To contribute to the network’s distribution, and building on our ongoing work on active network participation, Fabric will be running at least one node on the Orchid Network.

Powering Third Party VPNs

For thousands of founders and funders before and during the first wave of the Web eager to hone their start-up craft, Geoffrey Moore’s ‘Crossing The Chasm’ was pivotal text. A key framework within it is the criticality of contemplating the ‘whole product’ i.e. not just features your users might love but a route-to-market that serves your target segment and partnerships that fill out the produce functionality to make adoption a ‘doozy’. Many if not most of the products launched in this first ten years of Web 3.0 have been severely lacking in this regard, they are still the domain of technologists and very early adopters. Orchid is now launching with four key VPN providers. This choice of end user products and distribution they represent, these partnerships will onboard hundreds of thousands of users into the Orchid Network, therefore kickstarting the Orchid’s economy around bandwidth. Users need not be in the slightest bit aware of the underlying technology and token economics that deliver them access to the global Web with peerless privacy.

Coordination of Marketplace Actors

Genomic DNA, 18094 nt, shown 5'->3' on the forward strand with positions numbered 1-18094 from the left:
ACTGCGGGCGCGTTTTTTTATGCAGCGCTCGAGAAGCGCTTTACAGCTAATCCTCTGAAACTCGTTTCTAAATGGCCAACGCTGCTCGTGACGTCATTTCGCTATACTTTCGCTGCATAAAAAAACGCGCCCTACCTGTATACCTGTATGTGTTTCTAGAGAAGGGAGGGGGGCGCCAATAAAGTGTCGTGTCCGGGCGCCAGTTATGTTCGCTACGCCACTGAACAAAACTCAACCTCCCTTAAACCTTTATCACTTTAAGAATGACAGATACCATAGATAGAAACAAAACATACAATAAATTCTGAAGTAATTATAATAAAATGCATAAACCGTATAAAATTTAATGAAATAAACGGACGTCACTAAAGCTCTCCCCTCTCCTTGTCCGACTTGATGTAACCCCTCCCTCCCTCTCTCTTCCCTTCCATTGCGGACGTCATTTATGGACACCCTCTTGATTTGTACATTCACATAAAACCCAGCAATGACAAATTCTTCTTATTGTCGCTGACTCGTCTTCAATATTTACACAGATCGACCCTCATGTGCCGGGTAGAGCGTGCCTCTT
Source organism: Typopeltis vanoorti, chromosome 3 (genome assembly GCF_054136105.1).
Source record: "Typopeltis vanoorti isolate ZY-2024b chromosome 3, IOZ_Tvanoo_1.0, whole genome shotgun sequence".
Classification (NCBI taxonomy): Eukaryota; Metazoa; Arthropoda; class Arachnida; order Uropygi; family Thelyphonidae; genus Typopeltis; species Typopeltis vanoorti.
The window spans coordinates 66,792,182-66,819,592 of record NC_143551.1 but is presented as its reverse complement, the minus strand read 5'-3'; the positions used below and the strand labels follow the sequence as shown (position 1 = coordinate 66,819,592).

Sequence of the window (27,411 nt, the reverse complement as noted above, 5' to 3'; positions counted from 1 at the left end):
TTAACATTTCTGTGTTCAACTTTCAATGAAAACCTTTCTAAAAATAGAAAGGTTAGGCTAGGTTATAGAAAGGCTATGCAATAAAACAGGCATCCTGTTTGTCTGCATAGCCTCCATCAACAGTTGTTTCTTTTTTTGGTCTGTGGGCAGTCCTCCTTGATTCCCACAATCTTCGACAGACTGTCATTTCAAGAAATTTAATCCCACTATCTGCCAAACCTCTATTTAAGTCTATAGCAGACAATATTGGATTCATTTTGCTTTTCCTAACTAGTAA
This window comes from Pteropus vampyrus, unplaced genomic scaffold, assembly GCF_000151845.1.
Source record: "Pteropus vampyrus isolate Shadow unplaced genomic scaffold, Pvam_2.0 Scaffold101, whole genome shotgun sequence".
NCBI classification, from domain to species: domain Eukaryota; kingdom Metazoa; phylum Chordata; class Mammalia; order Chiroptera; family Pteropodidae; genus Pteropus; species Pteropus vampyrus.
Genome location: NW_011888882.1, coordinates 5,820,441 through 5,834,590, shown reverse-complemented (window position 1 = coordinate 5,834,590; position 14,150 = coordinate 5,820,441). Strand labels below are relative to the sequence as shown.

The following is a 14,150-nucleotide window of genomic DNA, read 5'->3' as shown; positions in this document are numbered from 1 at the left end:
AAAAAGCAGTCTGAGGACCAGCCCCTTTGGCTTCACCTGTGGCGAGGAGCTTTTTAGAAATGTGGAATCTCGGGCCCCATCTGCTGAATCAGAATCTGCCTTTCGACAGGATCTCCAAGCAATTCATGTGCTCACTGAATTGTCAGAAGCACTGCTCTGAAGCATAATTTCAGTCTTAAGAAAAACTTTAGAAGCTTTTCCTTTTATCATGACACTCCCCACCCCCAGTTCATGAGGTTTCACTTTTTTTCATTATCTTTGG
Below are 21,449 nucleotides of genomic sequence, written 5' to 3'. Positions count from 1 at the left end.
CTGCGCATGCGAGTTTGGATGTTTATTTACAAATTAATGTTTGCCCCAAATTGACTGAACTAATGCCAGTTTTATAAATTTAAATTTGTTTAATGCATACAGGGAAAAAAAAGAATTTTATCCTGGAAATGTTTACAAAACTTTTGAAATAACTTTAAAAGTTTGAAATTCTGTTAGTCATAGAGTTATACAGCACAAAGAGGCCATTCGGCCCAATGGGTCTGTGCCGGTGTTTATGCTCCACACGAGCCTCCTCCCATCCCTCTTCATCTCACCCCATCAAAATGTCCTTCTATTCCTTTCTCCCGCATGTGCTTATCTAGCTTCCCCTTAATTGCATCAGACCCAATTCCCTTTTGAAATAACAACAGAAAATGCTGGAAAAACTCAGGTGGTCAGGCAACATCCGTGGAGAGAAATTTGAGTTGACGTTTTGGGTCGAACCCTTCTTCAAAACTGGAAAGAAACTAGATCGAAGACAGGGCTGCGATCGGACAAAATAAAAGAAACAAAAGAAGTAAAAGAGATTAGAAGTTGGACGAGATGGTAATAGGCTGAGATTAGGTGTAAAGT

As the ConsenSys security audit¹⁴ points out, ‘The usage of the Ethereum blockchain within the Orchid network protocol is an exceptional example of decentralized coordination with on-chain enforcement.’ In practice, this means that the very complex job of brokering communication bandwidth and VPN workload management can be coordinated effectively and automatically without the need for a trusted third party. The bandwidth provider node is selected using Orchid’s reference implementation of the scan function using a linear stake-weighted approach together with arbitrary metadata criteria. Critically, Orchid retains no special function after deployment of the smart contracts to the nodes and hence no trust is required.

Paying Your Way

Once the multi-hop routing is in place, the movement of packets can be paid for through Orchid’s stochastic nano payments that allow for very small amounts of value to be at stake at any point in time, thus minimising the trust in the system. The transaction overhead is already low enough to permit scaling of the system to millions of end users. As the Orchid White Paper¹⁵ points out, “the Orchid client can also use separate nano payment accounts and public keys for each node in the circuit to protect against route inference from on-chain payment history” if complete anonymity is required.